[…]

For any given commit, its bitmap index marks all the objects that can be reached from it. To find the objects that can be reached from a commit, we simply look up its bitmap and check the marked bits on it; the graph doesn’t need to be traversed anymore, and an operation that used to take several minutes of CPU time (loading and traversing every single object in the graph) now takes less than 3ms.

[…]

When Git noticed that none of the objects on the list could be sent because they were delta’ed against other objects that were not in the list, it was forced to re-delta these objects. […] This is how we were losing all the benefits of our optimization, and in fact making the process of generating a packfile 40% slower than it was before, despite the fact that the most expensive phase of the process was essentially optimized away.

Apple Music for Android

Russell Ivanovic:

Remember back in June when Apple promised to bring their music app to Android in September? No? I do, because I was sitting in the keynote room at the time. My prevailing thought at the time was a simple one: “This is going to be fascinating. Will Apple try to clone their iOS app, or embrace Material Design, rise above pettiness and make something amazing?”.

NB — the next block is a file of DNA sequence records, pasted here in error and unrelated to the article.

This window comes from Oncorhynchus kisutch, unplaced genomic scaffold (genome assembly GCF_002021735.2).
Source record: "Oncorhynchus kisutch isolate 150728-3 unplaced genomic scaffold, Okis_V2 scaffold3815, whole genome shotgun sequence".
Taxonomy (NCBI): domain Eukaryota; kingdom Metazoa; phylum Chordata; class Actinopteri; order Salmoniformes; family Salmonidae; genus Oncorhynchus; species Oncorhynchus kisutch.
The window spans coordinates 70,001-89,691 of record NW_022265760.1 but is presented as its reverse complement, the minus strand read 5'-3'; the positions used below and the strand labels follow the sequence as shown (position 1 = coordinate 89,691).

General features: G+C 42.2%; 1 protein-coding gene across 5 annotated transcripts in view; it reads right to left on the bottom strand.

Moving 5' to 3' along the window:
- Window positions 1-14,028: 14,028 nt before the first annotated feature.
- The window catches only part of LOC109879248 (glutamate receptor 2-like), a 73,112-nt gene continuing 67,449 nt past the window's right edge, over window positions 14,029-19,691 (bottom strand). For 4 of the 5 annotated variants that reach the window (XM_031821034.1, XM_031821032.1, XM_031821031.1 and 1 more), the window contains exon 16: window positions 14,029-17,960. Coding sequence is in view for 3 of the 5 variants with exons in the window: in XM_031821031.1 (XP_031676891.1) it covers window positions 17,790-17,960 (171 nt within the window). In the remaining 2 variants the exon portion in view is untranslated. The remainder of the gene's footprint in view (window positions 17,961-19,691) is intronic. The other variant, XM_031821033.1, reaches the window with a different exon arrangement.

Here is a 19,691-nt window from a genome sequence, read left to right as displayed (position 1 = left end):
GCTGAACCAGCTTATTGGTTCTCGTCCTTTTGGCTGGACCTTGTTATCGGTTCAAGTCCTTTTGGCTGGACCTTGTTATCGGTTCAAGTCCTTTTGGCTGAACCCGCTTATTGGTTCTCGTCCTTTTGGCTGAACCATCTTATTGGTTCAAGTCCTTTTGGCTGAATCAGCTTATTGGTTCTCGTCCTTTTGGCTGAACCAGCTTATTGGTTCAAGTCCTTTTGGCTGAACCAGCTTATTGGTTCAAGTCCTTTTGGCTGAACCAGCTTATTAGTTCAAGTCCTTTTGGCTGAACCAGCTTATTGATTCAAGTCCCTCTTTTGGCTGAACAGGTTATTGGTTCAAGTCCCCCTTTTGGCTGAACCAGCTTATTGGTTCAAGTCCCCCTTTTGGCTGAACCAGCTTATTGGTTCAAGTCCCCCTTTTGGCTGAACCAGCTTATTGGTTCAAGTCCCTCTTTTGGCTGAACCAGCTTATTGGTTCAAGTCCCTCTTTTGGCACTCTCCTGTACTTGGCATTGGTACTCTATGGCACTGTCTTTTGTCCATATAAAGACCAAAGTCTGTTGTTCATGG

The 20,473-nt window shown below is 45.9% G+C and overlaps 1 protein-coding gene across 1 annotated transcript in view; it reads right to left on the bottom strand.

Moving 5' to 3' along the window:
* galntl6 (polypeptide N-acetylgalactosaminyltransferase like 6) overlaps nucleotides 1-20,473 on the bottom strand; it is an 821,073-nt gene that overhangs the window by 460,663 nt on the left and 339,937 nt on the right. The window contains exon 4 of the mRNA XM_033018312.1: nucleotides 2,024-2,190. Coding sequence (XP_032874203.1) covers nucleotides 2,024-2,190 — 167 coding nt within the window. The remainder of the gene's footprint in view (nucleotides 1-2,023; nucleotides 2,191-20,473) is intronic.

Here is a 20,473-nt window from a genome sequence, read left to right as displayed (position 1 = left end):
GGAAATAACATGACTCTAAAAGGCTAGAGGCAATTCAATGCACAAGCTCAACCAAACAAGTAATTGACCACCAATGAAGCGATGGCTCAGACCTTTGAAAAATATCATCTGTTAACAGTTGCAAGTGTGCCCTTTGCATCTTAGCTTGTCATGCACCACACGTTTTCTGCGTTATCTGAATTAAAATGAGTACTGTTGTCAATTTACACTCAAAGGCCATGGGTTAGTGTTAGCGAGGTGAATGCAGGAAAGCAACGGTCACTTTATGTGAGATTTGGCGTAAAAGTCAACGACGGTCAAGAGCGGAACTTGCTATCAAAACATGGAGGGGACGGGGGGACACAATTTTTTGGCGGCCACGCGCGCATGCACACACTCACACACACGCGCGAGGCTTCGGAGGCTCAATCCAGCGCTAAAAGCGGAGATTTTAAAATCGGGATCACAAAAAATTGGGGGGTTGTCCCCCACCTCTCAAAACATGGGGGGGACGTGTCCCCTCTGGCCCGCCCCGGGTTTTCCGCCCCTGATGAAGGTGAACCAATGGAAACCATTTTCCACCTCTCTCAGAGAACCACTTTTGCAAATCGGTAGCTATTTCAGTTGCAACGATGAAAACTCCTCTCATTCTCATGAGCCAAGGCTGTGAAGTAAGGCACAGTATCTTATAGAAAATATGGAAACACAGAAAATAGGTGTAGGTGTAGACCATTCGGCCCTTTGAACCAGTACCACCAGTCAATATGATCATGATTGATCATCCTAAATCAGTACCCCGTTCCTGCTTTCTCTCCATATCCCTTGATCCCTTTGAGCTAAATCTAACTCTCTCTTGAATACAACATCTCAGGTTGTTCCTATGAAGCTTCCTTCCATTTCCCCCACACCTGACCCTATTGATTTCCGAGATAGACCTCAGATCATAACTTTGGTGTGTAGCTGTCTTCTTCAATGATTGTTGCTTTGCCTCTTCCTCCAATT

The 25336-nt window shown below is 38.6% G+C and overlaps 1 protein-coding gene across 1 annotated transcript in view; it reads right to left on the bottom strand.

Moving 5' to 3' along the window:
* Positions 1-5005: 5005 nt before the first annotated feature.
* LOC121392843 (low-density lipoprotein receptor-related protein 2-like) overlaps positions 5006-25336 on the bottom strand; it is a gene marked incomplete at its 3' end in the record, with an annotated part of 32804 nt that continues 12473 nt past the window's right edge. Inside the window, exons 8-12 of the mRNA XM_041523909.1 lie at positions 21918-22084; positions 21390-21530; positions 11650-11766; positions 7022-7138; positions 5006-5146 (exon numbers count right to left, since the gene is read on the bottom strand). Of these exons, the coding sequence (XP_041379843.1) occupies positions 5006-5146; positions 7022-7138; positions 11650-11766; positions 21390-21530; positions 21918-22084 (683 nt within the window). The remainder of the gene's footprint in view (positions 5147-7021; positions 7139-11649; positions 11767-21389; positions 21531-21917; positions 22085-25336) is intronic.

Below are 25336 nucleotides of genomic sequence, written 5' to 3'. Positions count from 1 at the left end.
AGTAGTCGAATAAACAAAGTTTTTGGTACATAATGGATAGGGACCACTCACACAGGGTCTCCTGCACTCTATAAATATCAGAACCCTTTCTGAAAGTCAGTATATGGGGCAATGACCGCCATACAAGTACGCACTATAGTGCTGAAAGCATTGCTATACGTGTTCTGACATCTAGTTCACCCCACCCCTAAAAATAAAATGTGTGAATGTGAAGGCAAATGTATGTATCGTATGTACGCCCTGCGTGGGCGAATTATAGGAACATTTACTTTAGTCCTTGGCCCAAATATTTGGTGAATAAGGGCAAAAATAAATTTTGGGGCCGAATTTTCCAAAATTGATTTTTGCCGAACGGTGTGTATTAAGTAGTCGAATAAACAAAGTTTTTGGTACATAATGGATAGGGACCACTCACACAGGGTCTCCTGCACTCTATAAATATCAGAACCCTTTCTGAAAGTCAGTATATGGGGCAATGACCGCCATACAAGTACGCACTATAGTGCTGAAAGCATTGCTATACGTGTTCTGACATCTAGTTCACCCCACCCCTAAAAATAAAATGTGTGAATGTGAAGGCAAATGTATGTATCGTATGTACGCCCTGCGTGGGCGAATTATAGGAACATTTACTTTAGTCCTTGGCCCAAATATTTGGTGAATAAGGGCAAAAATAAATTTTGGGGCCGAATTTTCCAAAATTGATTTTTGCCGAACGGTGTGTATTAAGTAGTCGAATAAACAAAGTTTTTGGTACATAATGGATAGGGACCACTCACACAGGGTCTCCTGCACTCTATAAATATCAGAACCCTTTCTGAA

[…]

I don’t know how much of an indication it gives you, but here’s their first ever Android app, released today […] It’s a poor attempt at making an Android app look like an iOS app. If you’re being generous, you might think Apple did this to make you more comfortable about moving to iOS.

Russell Ivanovic:

Apple Music on Android has the potential to be the best music app Apple has ever made.

[…]

They won’t be burdened by any legacy implementation: they could literally build it from scratch, with all the lessons they’ve learnt to date.

They don’t have the burden of having to play your local music like the iOS app, it could be a dedicated app for Apple sourced music only.

They can update the app as often as they want, iterating on things fast, since unlike iOS it’s not tied to OS releases.